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Thursday, 4 December 2008 - Brussels Final edition
Towards a 'European Cormorant Management Plan'

European Parliament resolution of 4 December 2008 on the adoption of a European Cormorant Management Plan to minimise the increasing impact of cormorants on fish stocks, fishing and aquaculture (2008/2177(INI))

The European Parliament ,

–   having regard to Council Regulation (EC) No 2371/2002 of 20 December 2002 on the conservation and sustainable exploitation of fisheries resources under the Common Fisheries Policy(1) ,

–   having regard to the Commission Communication of 11 April 2008 on the role of the CFP in implementing an ecosystem approach to marine management (COM(2008)0187),

–   having regard to Council Directive 79/409/EEC of 2 April 1979 on the conservation of wild birds(2) (the Wild Birds Directive),

–   having regard to the Commission Communication of 28 May 2002 on the reform of the Common Fisheries Policy (COM(2002)0181),

–   having regard to the Commission Communication of 19 September 2002 entitled "A strategy for the sustainable development of European aquaculture" (COM(2002)0511),

–   having regard to the conclusions of the meeting of the Agriculture and Fisheries Council of 27 and 28 January 2003 in Brussels,

–   having regard to its resolution of 15 February 1996 on the cormorant problem in European fisheries(3) ,

–   having regard to Council Directive 92/43/EEC of 21 May 1992 on the conservation of natural habitats and of wild fauna and flora(4) ,

–   having regard to Rule 45 of its Rules of Procedure,

–   having regard to the report of the Committee on Fisheries (A6-0434/2008),

A.   whereas the number of cormorants (Phalacrocorax carbo ) has been rapidly growing on the territory of the European Union, with the total population having grown twenty-fold over the past 25 years and now estimated to comprise at least 1.7 to 1.8 million birds,

B.   whereas proven and sustained damage has been suffered by aquaculture undertakings and stocks of many wild fish species in the inland waterways and along sea coasts in many Member States,

C.   whereas implementing an ecosystem approach to the management of marine and coastal areas and inland waterways requires a balanced policy which can reconcile the differing but entirely legitimate objectives of the sustainable use of fish stocks: bird conservation and the maintenance of diverse bird and fish fauna, on the one hand, and the legitimate interest of fishermen and fish farmers in the commercial use of fish stocks, on the other; whereas, furthermore, Council Regulation (EC) No 1100/2007 of 18 September 2007 establishing measures for the recovery of the stock of European eel(5) sets an example for a balanced policy of this type,

D.   whereas, moreover, in many Member States cormorants have caused proven permanent damage to vegetation in certain geographical areas,

E.   whereas there is at present no adequate bilateral or multilateral scientific or administrative coordination, either within the EU or with the third countries concerned, to address this phenomenon and counteract this trend, particularly with a view to collecting reliable and generally recognised data on the total cormorant population in the EU,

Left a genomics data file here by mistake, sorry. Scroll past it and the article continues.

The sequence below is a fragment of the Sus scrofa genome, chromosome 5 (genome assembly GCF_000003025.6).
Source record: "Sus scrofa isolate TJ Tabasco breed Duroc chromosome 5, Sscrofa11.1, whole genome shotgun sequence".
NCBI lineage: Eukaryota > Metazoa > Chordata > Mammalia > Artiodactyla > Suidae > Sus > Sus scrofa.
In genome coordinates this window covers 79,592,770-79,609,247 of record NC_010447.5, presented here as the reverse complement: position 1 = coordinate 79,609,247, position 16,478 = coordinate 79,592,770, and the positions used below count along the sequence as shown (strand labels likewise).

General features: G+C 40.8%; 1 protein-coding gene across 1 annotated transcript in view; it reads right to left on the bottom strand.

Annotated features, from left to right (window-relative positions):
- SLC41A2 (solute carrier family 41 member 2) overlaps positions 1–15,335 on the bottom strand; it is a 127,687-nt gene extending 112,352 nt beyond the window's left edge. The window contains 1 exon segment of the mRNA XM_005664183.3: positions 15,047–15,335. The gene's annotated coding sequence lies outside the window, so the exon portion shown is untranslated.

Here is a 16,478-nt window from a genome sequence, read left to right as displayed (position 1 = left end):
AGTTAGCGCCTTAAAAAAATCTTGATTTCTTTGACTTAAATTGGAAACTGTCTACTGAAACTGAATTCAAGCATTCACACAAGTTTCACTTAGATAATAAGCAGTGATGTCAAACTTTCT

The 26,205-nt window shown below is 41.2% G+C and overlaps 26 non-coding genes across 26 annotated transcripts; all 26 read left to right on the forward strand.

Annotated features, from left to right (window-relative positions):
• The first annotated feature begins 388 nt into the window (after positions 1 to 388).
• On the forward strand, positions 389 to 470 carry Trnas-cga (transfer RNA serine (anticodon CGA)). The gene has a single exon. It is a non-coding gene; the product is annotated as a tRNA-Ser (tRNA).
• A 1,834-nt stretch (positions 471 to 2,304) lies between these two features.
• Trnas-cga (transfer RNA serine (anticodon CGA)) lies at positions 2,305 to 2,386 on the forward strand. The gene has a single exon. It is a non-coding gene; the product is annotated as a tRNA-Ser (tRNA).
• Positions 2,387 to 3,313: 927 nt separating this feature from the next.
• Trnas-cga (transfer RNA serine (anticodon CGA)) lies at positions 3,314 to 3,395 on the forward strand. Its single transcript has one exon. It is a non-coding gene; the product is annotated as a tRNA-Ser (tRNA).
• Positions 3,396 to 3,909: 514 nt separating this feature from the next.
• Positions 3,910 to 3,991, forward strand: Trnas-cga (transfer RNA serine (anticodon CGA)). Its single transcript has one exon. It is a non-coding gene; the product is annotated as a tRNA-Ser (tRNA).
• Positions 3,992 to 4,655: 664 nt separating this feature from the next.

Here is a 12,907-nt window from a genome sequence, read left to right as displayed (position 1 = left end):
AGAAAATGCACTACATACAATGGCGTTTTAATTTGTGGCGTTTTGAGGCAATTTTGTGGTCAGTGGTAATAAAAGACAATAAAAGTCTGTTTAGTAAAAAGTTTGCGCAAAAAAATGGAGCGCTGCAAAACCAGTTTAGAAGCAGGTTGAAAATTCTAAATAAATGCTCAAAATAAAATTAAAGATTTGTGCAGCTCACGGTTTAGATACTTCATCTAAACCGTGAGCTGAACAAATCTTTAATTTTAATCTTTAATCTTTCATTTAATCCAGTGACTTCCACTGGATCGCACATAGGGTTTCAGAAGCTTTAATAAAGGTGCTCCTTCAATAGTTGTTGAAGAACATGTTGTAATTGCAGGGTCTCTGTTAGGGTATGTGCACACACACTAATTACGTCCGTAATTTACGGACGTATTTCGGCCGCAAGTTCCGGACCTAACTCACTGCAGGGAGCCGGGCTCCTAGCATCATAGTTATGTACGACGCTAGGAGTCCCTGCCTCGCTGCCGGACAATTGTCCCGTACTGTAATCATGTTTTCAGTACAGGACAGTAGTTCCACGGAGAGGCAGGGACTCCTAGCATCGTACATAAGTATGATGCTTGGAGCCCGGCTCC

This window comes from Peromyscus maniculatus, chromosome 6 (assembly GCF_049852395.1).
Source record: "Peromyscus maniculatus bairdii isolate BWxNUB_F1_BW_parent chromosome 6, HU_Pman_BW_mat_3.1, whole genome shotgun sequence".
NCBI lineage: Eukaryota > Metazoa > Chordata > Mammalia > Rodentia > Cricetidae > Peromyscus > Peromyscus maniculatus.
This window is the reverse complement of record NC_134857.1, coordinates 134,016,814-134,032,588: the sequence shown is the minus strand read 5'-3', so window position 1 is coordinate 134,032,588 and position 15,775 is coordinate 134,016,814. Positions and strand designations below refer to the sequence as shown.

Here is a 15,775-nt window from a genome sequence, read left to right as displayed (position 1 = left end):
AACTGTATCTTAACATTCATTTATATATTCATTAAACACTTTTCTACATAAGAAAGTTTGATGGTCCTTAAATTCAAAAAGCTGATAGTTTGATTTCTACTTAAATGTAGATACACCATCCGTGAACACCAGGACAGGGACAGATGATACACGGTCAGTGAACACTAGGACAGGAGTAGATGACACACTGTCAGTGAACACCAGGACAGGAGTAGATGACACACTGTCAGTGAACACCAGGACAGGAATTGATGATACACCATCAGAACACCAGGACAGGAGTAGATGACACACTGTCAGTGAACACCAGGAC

F.   whereas the sub-species Phalacrocorax carbo sinensis ("continental cormorant") was deleted from the list of bird species to which special conservation measures in terms of habitat apply as far back as 1997 (Annex I to the Wild Birds Directive), since it had attained a favourable conservation status by 1995 at the latest, whilst the sub-species Phalacrocorax carbo carbo ("Atlantic cormorant"), which had never been endangered, was never included on that list at all,

G.   whereas Article 9(1)(a), third indent, of the Wild Birds Directive permits the Member States to take temporary measures to prevent "serious damage", provided that this does not jeopardise the conservation aims of the Directive (specifically, the favourable conservation status of the bird species in question),

H.   whereas the risk of serious damage increases disproportionately the closer the cormorant population in a given region approaches the carrying capacity of the region's large bodies of water, thus at the same time greatly reducing the effectiveness of local protective measures,

I.   whereas the term "serious damage", which is not clearly defined in Article 9(1)(a), third indent, of the Wild Birds Directive and is the criterion permitting Member States to take direct action to regulate a bird population, has led to considerable legal uncertainty in national administrations and represents a major potential source of social conflict,

J.   whereas the conclusions of the international committees of experts on the cormorant problem in Europe are fundamentally contradictory, as the concluding reports by REDCAFE(6) , FRAP(7) and EIFAC(8) show,

K.   whereas, although the approval and funding of measures to restrict cormorant damage falls within the area of responsibility of the Member States and/or regions, the migratory nature of the cormorant means that sustainable management of populations can only be ensured by coordinated action by all affected Member States and regions with the help of the European Union,

L.   whereas the Commission, in its above-mentioned Communication entitled "A strategy for the sustainable development of European aquaculture", in the section headed "Predation by protected species", states that: "Aquaculture facilities may suffer from predation by some protected wild species of birds and mammals. Predation may significantly reduce the profitability of an aquaculture enterprise and predator control is difficult, especially in large extensive ponds or lagoons. The efficacy of scaring devices is doubtful, because animals quickly become used to them. In the case of cormorants, probably the only protection for fisheries and aquaculture activities consists in the management of the still-growing wild populations",

M.   whereas the Council, at its meeting of 27 and 28 January 2003 stated, in connection with a strategy for the sustainable development of European aquaculture, that it "is also necessary to develop a common strategy on fish-eating animals (for instance, cormorants)",